High Cancer Drug Prices Are NOT Making Health Care Costs 'Unsustainable"

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  • 11/30/2014
Hagop Kantarjian and Peter Bach claim drug prices have doubled in the past decade, from an average of $5,000 per month to more than $10,000.

Eleven of the 12 cancer drugs the Food and Drug Administration approved for fighting cancer in 2012 were priced at more than $100,000 per year, double the average annual household income, according to a report by the Journal of National Cancer Institute.

Those claims are inaccurate at best and lies at worst. 

First,  as a Milliman study showss, the average cost of chemotherapy is about $25000.  A far cry from the $120K Kantarjian and Bacn assert.  

And while most of the new targeted cancer drugs are expensive, the average price -- including a standard discount and not counting any patient assistance -- is $5000 a month.  

The fact is,  cancer drugs, as a percentage of what people spend, of cancer care and total health care spending is small.   

An HHS study shows that prescription drugs, on average, cost people with cancer about $800 a year.   

 Kantarjian and others claim cancer drug prices cause bankruptcy.  Also misleading.   Cancer patients filing for bankruptcy comprise  2.2 percent of total filings. That's about 36,000 people a year.  The vast majority are low income and are unemployed.   That is a financially crushing combination for many more cancer patients beyond those who file for bankruptcy.  But drug prices are not to blame.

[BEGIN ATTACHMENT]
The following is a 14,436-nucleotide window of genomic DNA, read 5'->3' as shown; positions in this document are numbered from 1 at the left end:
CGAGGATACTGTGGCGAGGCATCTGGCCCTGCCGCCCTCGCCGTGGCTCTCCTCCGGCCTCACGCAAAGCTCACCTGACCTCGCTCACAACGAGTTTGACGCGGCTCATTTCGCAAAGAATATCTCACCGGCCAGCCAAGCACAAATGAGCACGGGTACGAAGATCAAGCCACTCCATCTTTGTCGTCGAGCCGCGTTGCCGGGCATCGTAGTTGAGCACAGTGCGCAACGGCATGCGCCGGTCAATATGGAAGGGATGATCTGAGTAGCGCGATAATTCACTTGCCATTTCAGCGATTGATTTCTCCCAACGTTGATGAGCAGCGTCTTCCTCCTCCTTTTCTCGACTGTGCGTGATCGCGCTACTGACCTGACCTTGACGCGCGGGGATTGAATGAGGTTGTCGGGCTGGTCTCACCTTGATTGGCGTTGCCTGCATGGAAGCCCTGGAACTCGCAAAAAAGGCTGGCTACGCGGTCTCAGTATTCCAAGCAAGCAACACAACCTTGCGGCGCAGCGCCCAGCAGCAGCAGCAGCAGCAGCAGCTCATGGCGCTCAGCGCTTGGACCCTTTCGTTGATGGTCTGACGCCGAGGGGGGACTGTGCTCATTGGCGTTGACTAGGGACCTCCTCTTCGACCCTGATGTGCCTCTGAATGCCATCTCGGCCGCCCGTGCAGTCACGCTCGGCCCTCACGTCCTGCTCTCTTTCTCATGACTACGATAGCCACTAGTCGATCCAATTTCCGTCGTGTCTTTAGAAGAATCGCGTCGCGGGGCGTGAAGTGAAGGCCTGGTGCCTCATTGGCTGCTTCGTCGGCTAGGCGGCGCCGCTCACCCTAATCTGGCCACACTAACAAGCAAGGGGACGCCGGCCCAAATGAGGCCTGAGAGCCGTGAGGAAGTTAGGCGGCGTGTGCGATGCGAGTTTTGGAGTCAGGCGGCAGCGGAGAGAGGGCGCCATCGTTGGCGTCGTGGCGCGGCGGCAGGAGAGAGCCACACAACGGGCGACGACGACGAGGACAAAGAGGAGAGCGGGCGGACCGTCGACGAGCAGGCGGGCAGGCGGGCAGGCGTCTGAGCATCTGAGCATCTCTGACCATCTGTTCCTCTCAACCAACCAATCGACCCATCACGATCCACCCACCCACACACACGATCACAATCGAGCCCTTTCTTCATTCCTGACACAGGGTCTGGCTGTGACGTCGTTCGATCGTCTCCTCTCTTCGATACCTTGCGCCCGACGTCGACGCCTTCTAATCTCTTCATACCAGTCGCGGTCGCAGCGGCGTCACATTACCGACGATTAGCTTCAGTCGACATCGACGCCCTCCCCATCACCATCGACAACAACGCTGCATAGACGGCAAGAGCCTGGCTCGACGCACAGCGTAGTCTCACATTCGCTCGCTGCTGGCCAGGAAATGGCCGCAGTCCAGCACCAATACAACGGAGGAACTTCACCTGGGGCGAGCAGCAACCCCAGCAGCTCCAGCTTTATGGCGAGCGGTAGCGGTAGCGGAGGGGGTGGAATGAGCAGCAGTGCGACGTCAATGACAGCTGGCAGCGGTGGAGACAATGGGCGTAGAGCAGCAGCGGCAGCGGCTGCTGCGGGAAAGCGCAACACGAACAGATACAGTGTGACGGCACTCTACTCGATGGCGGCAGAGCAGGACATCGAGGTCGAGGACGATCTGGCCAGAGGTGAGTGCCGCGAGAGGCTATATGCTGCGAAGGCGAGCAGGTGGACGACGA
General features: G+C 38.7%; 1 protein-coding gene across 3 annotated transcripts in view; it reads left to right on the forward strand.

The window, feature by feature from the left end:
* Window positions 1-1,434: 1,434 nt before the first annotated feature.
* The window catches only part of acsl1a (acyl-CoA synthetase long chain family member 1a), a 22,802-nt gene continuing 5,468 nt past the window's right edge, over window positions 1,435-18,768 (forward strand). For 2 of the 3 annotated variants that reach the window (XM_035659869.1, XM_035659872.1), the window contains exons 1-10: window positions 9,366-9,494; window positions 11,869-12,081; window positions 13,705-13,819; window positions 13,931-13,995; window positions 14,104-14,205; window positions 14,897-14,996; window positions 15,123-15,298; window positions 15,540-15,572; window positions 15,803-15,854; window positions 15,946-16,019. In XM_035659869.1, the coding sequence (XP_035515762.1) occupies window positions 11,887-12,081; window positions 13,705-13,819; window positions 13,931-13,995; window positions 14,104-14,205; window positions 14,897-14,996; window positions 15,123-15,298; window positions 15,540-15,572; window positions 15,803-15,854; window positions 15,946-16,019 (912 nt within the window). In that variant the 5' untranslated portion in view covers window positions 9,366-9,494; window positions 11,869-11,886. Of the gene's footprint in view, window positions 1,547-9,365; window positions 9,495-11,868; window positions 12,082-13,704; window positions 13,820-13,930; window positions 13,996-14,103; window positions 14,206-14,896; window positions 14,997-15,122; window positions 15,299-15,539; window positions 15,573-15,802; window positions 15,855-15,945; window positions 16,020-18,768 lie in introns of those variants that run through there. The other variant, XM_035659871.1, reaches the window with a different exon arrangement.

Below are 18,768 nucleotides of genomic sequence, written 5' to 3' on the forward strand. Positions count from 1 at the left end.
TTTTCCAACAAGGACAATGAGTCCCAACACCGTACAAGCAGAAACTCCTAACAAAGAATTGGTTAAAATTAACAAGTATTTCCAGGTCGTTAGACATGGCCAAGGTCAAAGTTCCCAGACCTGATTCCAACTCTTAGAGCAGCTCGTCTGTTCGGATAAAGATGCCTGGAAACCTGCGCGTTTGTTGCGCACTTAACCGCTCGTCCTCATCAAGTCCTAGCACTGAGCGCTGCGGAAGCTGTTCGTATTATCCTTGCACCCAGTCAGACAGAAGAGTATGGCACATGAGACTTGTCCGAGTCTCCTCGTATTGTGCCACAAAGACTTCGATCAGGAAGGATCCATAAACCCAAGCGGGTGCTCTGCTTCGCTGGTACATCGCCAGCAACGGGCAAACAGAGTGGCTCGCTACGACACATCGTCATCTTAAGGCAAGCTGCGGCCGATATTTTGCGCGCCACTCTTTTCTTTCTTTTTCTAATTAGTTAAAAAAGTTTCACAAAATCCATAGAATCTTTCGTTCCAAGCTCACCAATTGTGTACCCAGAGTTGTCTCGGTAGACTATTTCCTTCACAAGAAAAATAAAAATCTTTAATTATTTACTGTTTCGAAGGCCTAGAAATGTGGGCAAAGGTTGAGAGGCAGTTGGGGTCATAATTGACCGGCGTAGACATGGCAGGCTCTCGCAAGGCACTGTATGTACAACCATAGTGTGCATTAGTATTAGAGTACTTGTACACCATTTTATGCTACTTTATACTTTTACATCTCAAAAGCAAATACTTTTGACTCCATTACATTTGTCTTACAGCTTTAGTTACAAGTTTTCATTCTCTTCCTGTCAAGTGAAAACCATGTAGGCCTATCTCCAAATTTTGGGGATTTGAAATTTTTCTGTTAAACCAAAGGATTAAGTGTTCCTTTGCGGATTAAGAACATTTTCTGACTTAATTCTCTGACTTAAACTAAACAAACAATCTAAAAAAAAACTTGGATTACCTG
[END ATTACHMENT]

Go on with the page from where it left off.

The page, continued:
It is true that many more people are paying thousdands for cancer drugs but as my next blog reveals the Kantarjians and Bachs of the world deliberately ignore the role insurance comapne play in turning life saving drugs into a finanially sickening challenges.   More on that in my next post.  



Center for Medicine in the Public Interest is a nonprofit, non-partisan organization promoting innovative solutions that advance medical progress, reduce health disparities, extend life and make health care more affordable, preventive and patient-centered. CMPI also provides the public, policymakers and the media a reliable source of independent scientific analysis on issues ranging from personalized medicine, food and drug safety, health care reform and comparative effectiveness.

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